Bill Doskoch: Media, BPS*, Film, Minutiae

Curated knowledge, trenchant insights & witty bon mots

‘What the mainstream media can learn from Jon Stewart’

The key recommendations? Be bold and cut through the fog of spin.

From the American Journalism Review article:

Whether lampooning President Bush’s disastrous Iraq policies or mocking “real” reporters for their credulity, Stewart and his team often seem to steer closer to the truth than traditional journalists. The “Daily Show” satirizes spin, punctures pretense and belittles bombast. When a video clip reveals a politician’s backpedaling, verbal contortions or mindless prattle, Stewart can state the obvious–ridiculing such blather as it deserves to be ridiculed–or remain silent but speak volumes merely by arching an eyebrow.

Stewart and his fake correspondents are freed from the media’s preoccupation with balance, the fixation with fairness. They have no obligation to deliver the day’s most important news, if that news is too depressing, too complicated or too boring. Their sole allegiance is to comedy.

Or, as “The Daily’s Show’s” Web site puts it: “One anchor, five correspondents, zero credibility. If you’re tired of the stodginess of the evening newscasts, if you can’t bear to sit through the spinmeisters and shills on the 24-hour cable news networks, don’t miss The Daily Show with Jon Stewart, a nightly half-hour series unburdened by objectivity, journalistic integrity or even accuracy.”

That’s funny. And obvious. But does that simple, facetious statement capture a larger truth–one that may contain some lessons for newspapers and networks struggling to hold on to fleeing readers, viewers and advertisers in a tumultuous era of transition for old media?

Has our slavish devotion to journalism fundamentals–particularly our obsession with “objectivity”–so restricted news organizations that a comedian can tell the public what’s going on more effectively than a reporter? Has Stewart, whose mission is to be funny, sliced through the daily obfuscation more effectively than his media counterparts, whose mission is to inform? …

Venise Wagner, associate chair of the journalism department at San Francisco State University, argues with her students over whether “The Daily Show” is real journalism. They think it is; she tells them it isn’t, explaining that journalism involves not just conveying information but also following a set of standards that includes verification, accuracy and balance.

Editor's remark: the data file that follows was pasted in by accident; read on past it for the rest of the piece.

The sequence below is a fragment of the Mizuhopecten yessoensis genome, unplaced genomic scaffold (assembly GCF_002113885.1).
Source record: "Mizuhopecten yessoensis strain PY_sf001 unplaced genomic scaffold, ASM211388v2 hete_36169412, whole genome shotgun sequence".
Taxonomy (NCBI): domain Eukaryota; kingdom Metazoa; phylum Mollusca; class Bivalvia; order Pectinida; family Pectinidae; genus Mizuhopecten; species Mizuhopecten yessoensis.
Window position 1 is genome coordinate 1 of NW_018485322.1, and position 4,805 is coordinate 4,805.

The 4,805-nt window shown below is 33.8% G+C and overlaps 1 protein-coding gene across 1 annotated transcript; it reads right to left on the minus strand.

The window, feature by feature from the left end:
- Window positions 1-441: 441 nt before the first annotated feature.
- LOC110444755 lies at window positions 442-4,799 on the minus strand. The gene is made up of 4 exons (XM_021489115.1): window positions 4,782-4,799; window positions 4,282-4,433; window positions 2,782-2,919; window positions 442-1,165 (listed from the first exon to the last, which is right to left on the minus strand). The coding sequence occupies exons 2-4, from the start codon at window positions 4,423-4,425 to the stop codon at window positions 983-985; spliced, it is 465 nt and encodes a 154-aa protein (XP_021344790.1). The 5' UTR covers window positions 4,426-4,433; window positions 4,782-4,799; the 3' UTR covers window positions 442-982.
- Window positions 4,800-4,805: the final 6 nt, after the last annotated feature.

But she says “The Daily Show” does manage to make information relevant in a way that traditional news organizations often do not, and freedom from “balance” shapes its success. “‘The Daily Show’ doesn’t have to worry about balance. They don’t have to worry about accuracy, even. They can just sort of get at the essence of something, so it gives them much more latitude to play around with the information, to make it more engaging,” Wagner says. “Straight news sometimes places itself in a box where it doesn’t allow itself–it doesn’t give itself permission to question as much as it probably should question.” Instead, the exercise becomes one of: “I’m just going to take the news down and give it to you straight.”

But what exactly is straight news, and what is balance? Is balance a process of giving equal weight to both sides, or of giving more weight to the side with more evidence? Does accuracy mean spelling everybody’s name right and quoting them correctly, or does it also mean slicing to the heart of an issue? “Nowhere is the comedy show balanced,” says Wagner, “but it allows them more balance in showing what is really going on.”

As journalists, by contrast, “We’ve presented a balanced picture to the public. But is it accurate? Is it authentic?” She cites coverage of the global warming debate, which, until recently, often was presented as an equal argument between scientists who said global warming was occurring and scientists who denied it. “That reality was not authentic. There were very few scientists who refuted the body of evidence” supporting global warming, Wagner says, yet the coverage did not always reflect that.

Back in September 2005, the Canadian Journalism Foundation hosted an event called Spin and the Public Interest (there’s an archived webcast available).

In the q-and-a, I asked whether watching a satirical show should be a part of daily newswatching, given that mainstream news seems to be losing its battle to cut through the bullshit.

Of the┬ápanelists — Theresa Tedesco of the Financial Post, Robert Hurst of CTV News, Ira Basen of CBC and Peter Donolo of The Strategic Counsel — only Donolo would address the question.

He dissed The Daily Show as preaching to the converted and said, “I find it to be onanistic.”

Methinks Mr. Donolo was too quick in his criticism, but at the same time, let’s not sell the mainstream media short (while at the same time, not ignoring some of its problems). This Hour Has 22 Minutes didn’t uncover the Shawnigate story; Andrew McIntosh did at the National Post. The Rick Mercer Report didn’t uncover allegations of abuse of Afghan detainees who had been turned over by Canadians, Graeme Smith of the Globe and Mail did.

When good work does get done, it doesn’t get recognized as such.

In fact, good work can simply ramp up attacks by partisans.

However, caving in to fear of criticism exacerbates exactly the type of problems the above article addresses.

Oh well. If it were easy, it wouldn’t be fun. :)

Mon, July 2 2007 » Main Page, Media